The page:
NetroMedia do not offer a portal for streams. Instead they provide a streaming service and you embed a Flash video player in your own web site. This suited us just fine. The up stream was encoded through the free Adobe Flash Media Encoder, which worked well on both a PC and a Mac. The only thing I would like is to have more direction control over what we were streaming – e.g to be able to switch between a feed from the data projector and the video but I am sure we can work out how to do that. I am very happy with the quality of the streaming (you can view the recordings by clicking on read more on each of the channels on the ECER video streaming web page) although we were helped in this regard by the kind loan from Helsinki University of two very good video cameras.

Of course, if you are working in a University or large organisation, you may be able to run your own streaming server.But such an investment is beyond Pontydysgu, or I guess many small organisations. Yet video streaming is going to be an important part of Amplifying future events. And we need a reliable and reasonable quality of service.  I would certainly go to Netromedia again. But I also wonder if there is some way we could collectively organise resources for streaming in the educational technology community to both share know-how and expertise and infrastructure.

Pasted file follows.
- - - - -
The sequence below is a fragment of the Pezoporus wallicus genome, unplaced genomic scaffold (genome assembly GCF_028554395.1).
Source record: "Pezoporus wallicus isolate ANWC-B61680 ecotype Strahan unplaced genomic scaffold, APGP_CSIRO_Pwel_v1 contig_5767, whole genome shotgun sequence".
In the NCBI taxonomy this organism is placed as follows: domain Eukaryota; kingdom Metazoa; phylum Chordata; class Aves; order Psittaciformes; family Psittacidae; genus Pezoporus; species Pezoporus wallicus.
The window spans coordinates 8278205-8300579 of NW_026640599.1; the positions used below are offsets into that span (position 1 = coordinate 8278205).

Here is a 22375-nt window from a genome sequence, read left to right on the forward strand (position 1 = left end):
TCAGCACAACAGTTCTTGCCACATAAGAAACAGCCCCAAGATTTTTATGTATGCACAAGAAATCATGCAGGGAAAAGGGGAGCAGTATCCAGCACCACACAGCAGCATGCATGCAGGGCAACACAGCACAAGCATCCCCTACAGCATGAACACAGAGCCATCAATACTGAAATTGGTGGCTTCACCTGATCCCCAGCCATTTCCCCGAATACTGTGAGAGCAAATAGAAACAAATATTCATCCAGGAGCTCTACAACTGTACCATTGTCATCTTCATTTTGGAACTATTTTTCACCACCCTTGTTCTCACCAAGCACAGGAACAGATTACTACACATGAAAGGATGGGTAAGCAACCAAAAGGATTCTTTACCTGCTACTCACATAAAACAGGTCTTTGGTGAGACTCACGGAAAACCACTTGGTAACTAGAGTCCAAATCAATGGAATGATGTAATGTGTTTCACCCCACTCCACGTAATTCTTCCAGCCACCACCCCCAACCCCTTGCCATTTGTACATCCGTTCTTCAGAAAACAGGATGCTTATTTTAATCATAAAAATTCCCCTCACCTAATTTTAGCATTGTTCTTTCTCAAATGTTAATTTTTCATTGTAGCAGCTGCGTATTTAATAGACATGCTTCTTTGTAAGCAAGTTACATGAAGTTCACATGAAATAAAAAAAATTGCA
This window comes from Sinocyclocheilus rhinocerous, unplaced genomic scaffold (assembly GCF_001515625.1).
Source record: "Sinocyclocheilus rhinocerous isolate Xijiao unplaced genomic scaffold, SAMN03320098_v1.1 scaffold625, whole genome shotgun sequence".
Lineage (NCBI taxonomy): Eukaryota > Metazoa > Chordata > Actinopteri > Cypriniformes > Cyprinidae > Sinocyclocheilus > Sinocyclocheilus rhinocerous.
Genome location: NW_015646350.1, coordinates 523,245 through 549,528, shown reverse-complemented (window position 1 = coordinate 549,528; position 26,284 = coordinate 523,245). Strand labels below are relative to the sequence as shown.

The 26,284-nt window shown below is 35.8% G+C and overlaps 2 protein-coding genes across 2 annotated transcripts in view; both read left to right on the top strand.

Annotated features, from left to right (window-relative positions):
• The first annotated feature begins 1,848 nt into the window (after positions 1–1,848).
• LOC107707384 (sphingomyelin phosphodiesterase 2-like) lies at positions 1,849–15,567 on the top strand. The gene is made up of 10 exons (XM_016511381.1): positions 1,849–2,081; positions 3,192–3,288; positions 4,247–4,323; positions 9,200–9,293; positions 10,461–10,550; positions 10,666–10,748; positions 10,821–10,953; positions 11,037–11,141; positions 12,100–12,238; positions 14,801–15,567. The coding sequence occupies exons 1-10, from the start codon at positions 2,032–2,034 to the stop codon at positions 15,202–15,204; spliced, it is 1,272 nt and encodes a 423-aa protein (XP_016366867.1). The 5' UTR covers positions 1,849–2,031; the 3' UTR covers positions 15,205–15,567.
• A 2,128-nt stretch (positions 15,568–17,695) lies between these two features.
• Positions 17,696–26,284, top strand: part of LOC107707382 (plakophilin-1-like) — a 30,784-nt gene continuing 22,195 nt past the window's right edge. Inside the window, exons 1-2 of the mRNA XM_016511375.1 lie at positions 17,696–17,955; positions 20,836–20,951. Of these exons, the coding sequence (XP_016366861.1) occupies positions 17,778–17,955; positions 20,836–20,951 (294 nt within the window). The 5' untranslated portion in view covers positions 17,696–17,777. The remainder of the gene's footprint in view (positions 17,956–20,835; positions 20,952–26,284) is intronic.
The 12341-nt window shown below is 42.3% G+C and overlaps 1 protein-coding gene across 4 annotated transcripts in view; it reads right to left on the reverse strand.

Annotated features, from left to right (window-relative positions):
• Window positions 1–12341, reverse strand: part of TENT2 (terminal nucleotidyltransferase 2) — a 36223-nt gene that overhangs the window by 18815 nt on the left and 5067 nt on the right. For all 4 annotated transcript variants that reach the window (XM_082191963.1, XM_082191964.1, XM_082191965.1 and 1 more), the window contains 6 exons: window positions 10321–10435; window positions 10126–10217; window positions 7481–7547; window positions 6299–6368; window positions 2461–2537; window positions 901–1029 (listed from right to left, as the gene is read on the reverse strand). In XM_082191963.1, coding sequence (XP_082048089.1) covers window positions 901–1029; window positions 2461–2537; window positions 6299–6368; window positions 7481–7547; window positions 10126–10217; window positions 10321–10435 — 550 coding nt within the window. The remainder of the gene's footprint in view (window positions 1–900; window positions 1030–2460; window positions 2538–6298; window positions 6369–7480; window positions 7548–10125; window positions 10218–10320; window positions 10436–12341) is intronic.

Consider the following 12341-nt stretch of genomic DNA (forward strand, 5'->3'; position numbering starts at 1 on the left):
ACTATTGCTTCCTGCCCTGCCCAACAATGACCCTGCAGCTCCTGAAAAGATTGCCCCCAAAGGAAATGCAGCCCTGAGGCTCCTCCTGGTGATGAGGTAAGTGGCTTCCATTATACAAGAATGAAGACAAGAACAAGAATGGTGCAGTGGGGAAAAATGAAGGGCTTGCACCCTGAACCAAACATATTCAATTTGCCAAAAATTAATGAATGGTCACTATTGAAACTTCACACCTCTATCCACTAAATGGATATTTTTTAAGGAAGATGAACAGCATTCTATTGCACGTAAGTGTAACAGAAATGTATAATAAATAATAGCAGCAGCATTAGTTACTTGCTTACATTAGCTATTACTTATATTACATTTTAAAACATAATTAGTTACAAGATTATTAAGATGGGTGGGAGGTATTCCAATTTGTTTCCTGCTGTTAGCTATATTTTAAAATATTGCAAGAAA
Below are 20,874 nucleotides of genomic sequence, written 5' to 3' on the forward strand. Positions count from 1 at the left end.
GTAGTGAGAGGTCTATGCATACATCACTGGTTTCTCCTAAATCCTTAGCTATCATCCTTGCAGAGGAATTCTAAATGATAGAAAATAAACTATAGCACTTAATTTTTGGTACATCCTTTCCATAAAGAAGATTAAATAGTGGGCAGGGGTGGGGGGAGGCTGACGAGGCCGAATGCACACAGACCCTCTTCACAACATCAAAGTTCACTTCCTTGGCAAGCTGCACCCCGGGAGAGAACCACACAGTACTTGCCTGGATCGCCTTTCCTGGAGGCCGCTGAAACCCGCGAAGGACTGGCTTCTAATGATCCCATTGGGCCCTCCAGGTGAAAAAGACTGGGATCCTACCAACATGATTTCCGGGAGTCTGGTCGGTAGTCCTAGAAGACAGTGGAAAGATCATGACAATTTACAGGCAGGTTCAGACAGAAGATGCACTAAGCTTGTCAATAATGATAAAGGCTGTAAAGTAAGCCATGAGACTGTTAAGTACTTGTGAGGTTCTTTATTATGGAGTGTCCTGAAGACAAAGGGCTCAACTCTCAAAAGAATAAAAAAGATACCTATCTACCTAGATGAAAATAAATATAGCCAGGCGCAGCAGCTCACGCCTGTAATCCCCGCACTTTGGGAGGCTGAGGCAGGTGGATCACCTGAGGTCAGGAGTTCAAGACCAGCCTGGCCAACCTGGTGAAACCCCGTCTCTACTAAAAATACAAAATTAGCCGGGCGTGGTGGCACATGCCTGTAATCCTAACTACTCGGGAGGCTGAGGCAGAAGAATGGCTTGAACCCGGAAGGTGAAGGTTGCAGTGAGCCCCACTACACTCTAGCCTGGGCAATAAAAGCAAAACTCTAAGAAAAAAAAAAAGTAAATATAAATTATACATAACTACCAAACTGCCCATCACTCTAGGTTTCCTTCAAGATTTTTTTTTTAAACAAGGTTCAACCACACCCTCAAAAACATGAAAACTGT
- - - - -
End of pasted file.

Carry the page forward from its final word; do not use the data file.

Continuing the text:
11 Responses to “How to live stream events”

  1. chris saeger says:

    Graham,
    Thanks for this clear write up of what you went through to stream the events. I did video from a conference awhile back and here is a suggestion for the future. Instead of streaming the speech, I had the presenters come to a separate hotel room that I set up in a TV talk show style. We had a stream out with text chat participation. I interviewed the presenter to bring out the key point of their actual presentation and we took text chat questions live. We had a laptop on the table between us so we could see the questions coming in. It gave the session a more intimate feel. We actually had more people online than we did at the live event. Only issue was a spotty network connection at times.